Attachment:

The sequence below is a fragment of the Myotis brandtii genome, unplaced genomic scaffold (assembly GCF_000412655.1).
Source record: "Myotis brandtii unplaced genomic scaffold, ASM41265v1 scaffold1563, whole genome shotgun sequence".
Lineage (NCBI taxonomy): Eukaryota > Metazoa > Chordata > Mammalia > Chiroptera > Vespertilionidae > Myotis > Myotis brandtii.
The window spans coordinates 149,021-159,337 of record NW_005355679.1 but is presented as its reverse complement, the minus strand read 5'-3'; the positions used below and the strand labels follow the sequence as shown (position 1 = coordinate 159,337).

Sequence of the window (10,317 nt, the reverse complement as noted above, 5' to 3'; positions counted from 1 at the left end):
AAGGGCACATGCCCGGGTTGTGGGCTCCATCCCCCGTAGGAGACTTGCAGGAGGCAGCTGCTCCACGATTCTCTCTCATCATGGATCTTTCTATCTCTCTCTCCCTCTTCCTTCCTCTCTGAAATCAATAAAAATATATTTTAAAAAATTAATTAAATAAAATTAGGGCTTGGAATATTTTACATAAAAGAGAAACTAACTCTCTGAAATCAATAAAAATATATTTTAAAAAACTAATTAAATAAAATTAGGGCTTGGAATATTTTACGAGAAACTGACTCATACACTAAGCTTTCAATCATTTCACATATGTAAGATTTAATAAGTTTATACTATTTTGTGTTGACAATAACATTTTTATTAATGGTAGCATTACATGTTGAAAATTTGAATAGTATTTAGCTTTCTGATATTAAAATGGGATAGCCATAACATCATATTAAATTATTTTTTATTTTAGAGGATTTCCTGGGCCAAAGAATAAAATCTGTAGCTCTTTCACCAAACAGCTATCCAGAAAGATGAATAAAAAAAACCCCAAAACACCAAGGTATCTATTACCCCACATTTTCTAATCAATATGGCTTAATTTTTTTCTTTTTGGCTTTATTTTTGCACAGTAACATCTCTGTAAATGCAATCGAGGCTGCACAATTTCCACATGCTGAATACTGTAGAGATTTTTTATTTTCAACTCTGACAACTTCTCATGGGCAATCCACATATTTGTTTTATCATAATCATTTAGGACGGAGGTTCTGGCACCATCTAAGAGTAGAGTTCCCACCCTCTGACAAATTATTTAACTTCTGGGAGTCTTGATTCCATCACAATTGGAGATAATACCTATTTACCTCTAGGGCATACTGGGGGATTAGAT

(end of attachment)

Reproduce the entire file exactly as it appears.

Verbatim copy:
The sequence below is a fragment of the Myotis brandtii genome, unplaced genomic scaffold (assembly GCF_000412655.1).
Source record: "Myotis brandtii unplaced genomic scaffold, ASM41265v1 scaffold1563, whole genome shotgun sequence".
Lineage (NCBI taxonomy): Eukaryota > Metazoa > Chordata > Mammalia > Chiroptera > Vespertilionidae > Myotis > Myotis brandtii.
The window spans coordinates 149,021-159,337 of record NW_005355679.1 but is presented as its reverse complement, the minus strand read 5'-3'; the positions used below and the strand labels follow the sequence as shown (position 1 = coordinate 159,337).

Sequence of the window (10,317 nt, the reverse complement as noted above, 5' to 3'; positions counted from 1 at the left end):
AAGGGCACATGCCCGGGTTGTGGGCTCCATCCCCCGTAGGAGACTTGCAGGAGGCAGCTGCTCCACGATTCTCTCTCATCATGGATCTTTCTATCTCTCTCTCCCTCTTCCTTCCTCTCTGAAATCAATAAAAATATATTTTAAAAAATTAATTAAATAAAATTAGGGCTTGGAATATTTTACATAAAAGAGAAACTAACTCTCTGAAATCAATAAAAATATATTTTAAAAAACTAATTAAATAAAATTAGGGCTTGGAATATTTTACGAGAAACTGACTCATACACTAAGCTTTCAATCATTTCACATATGTAAGATTTAATAAGTTTATACTATTTTGTGTTGACAATAACATTTTTATTAATGGTAGCATTACATGTTGAAAATTTGAATAGTATTTAGCTTTCTGATATTAAAATGGGATAGCCATAACATCATATTAAATTATTTTTTATTTTAGAGGATTTCCTGGGCCAAAGAATAAAATCTGTAGCTCTTTCACCAAACAGCTATCCAGAAAGATGAATAAAAAAAACCCCAAAACACCAAGGTATCTATTACCCCACATTTTCTAATCAATATGGCTTAATTTTTTTCTTTTTGGCTTTATTTTTGCACAGTAACATCTCTGTAAATGCAATCGAGGCTGCACAATTTCCACATGCTGAATACTGTAGAGATTTTTTATTTTCAACTCTGACAACTTCTCATGGGCAATCCACATATTTGTTTTATCATAATCATTTAGGACGGAGGTTCTGGCACCATCTAAGAGTAGAGTTCCCACCCTCTGACAAATTATTTAACTTCTGGGAGTCTTGATTCCATCACAATTGGAGATAATACCTATTTACCTCTAGGGCATACTGGGGGATTAGAT